The Republican Race
Though there are eight candidates in the field, realistically only two have a chance at victory on Saturday: Ireland and Maloney. Ireland, having previously been elected to statewide office, began the race with better name recognition than Maloney, who had never previously run for office.
Maloney has outraised Ireland and loaned his campaign extra money to introduce himself to voters and craft an image as a conservative businessman who has experience creating jobs and is not a politician. Maloney has donated to Democratic candidates in the past, a recent report revealed, putting his campaign on defense.
Ireland has essentially been trying to run out the clock on the race, airing just one television ad and only recently engaging with Maloney. The two have, over the last week or so, begun lobbing attacks back and forth.
What To Watch For
Based on early voting, fairly low overall turnout is projected. At the end of early voting, 43,650 votes had been cast statewide, representing a 3.6 percent turnout rate. According to the West Virginia Secretary of State's office, Democrats had cast 27,453 votes for a 4.2 percent turnout, while Republicans had cast 12,933 for a 3.7 percent turnout. Independents, who can vote in either primary, cast 3,169. In the 2008 primary and the 2010 special primary early voting accounted for about 14 percent of the total voting number.
On the Republican side, Ireland should perform strongly in Kanawha County, where she's from. Maloney, similarly, should perform well in his Morgantown, where he's based. Ireland and Maloney's respective performances in Wood County are key to watch: it's a strongly Republican county with no local candidate.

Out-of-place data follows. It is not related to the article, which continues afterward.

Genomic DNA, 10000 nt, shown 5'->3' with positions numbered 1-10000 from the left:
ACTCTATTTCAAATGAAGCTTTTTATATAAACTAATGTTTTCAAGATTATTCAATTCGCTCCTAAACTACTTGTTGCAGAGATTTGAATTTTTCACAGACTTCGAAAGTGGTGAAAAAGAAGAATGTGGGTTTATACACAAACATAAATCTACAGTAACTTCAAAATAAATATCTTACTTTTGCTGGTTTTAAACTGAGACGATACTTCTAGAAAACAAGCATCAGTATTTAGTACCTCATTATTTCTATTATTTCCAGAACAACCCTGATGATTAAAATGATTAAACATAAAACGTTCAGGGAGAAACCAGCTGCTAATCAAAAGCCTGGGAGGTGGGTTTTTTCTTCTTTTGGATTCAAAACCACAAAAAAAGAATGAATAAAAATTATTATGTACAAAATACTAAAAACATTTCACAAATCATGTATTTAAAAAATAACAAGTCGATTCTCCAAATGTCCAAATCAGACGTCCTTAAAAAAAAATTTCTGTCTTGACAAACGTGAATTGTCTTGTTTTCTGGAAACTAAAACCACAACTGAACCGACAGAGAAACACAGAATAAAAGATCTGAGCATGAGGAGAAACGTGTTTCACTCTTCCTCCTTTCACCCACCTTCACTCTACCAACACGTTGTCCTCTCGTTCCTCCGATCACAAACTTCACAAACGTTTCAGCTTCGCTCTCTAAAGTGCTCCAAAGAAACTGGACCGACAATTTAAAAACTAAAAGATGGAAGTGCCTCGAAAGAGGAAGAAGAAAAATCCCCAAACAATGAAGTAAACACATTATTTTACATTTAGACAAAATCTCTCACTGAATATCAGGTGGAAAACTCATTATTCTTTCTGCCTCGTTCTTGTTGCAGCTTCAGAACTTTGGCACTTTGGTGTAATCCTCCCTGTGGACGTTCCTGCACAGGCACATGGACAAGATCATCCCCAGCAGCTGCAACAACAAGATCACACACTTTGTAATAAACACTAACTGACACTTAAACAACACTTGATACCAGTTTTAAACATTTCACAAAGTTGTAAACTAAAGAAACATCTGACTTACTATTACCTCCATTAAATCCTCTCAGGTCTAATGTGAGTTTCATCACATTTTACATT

Tomblin comes from the southern part of the state, and is expected to do well there. Thompson and Perdue also hail from the south and will be competing for votes in the region. The conventional wisdom is that low turnout will help Thompson: his labor supporters will work to turn out voters in most of the state.
Tennant has to perform strongly in Clarksburg and Charleston, where she was once a news anchor, and where she has concentrated her ad buys.
Kessler is the only Democrat with an address north of Charleston, so watch for him to rack up votes in the northern panhandle -- part of which is in his state Senate district.
There's also been very limited polling of the general election, but if he advances, Tomblin would begin the race as the clear favorite for the October 4 general election over either Maloney or Ireland.
Look for Tomblin to try to cobble together a winning coalition similar to Sen. Joe Manchin's: both men are conservative Democrats who are pro-life, pro-gun, and have strong ties to coal.
Whoever wins the seat, he or she will have to run again in 2012 to earn a full four-year term. The task could prove more difficult for Democrats with President Obama -- extremely unpopular in West Virginia -- at the top of the ticket. Manchin will also be running for the Senate again in 2012, and the overall effect will likely be that national issues play a bigger role than this year.